Falling vacancy rates have pushed rents higher in most markets. On a net basis, downtown class asking rents are highest in Vancouver at $32 per square foot (psf) – up $2 psf, and lowest in Quebec City ($14 psf, +$4 psf). The national downtown average settled at $23 psf net, up from $21 psf one year ago. On a gross basis, downtown class A office space climbed $3 psf over the past year to $43 psf, while Vancouver ($51 psf, +$3 psf) and Ottawa ($50 psf, unchanged) traded positions as the most expensive market.

Canada’s suburban markets kept pace with downtown markets as the national suburban vacancy rate tumbled 230 bps over the past 12 months to reach 9.8 per cent at the end of June 2011. There are now six suburban markets with vacancy rates in the single digits, up from five one year prior. They are: Calgary (9.2 per cent, -350 bps), Regina (0.7 per cent, -130 bps), Winnipeg (8.5 per cent, +260 bps), Ottawa (7.5 per cent, -380 bps), Quebec City (3.4 per cent, -210 bps) and Halifax (6.6 per cent, -300 bps).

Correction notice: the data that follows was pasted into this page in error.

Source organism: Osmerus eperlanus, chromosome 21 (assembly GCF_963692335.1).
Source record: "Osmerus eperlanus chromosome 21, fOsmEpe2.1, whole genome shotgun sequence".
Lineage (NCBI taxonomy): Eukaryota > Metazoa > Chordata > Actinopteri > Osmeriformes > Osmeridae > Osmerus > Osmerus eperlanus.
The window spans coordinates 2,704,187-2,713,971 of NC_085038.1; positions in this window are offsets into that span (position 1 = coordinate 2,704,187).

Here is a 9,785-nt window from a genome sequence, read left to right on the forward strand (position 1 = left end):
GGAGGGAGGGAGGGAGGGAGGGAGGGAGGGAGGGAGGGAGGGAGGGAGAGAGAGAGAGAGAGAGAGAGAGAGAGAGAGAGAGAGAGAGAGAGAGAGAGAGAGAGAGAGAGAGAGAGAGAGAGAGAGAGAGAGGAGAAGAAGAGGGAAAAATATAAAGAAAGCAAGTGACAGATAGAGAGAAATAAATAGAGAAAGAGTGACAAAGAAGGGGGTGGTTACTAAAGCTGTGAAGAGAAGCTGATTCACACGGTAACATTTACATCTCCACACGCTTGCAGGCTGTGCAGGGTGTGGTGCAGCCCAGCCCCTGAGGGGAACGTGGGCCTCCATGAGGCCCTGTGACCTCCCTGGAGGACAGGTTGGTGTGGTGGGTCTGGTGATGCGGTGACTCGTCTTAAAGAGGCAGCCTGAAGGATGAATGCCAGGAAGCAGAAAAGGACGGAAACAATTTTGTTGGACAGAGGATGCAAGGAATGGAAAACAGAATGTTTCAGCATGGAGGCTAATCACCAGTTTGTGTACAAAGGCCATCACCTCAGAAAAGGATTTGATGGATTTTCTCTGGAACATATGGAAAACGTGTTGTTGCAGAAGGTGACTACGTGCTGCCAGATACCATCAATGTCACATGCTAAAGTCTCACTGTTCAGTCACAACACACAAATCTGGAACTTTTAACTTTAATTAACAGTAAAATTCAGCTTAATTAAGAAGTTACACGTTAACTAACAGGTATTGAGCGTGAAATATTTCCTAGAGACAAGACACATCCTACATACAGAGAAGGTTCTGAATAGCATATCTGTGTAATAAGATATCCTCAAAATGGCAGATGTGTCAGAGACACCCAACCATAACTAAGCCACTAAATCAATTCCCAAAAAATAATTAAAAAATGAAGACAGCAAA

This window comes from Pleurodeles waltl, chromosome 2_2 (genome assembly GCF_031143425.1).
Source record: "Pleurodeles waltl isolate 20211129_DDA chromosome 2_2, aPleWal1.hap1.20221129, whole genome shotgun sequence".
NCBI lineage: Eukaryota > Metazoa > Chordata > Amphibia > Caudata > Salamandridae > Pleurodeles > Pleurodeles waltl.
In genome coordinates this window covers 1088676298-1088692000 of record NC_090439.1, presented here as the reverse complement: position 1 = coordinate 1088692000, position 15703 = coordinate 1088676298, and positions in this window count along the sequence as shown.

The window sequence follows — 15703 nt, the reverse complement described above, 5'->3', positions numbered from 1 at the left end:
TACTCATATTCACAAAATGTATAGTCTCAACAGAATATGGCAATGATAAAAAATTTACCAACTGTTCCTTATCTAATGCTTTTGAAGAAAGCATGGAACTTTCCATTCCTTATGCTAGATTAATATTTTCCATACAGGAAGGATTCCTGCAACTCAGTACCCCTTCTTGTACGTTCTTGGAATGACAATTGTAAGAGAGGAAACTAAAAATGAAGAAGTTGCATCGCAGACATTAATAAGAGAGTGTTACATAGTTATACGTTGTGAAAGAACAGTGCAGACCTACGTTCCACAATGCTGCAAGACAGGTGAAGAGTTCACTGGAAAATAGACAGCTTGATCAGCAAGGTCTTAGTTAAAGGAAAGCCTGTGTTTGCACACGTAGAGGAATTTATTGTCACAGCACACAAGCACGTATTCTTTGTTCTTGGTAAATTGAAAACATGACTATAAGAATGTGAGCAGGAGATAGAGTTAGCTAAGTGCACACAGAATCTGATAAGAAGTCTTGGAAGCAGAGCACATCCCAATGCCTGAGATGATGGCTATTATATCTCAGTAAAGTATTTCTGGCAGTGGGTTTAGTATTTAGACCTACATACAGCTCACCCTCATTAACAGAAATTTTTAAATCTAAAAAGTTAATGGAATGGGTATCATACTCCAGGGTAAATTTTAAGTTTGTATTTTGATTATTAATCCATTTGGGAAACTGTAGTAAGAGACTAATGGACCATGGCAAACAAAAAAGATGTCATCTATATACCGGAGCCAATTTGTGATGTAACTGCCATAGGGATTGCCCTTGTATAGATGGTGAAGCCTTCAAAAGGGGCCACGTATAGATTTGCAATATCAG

Despite a general improvement in vacancy, the average national suburban class A asking net rate remained unchanged at $17 psf. Consequently, the gap between downtown and suburban class A asking net rates widened from $4 psf to $6 psf over the past year. Lethbridge joined Regina to anchor the high end of the range at $25 psf, while Quebec City ($13 psf) retained its place at the low end of the range.

On a gross basis, suburban class A office space is averaging $30 psf, up from $29 psf one year ago. At $39 psf, Regina is the most expensive suburban office market in the country – $5 psf higher than the next closest market, Calgary. The least expensive is Quebec City at $25 psf.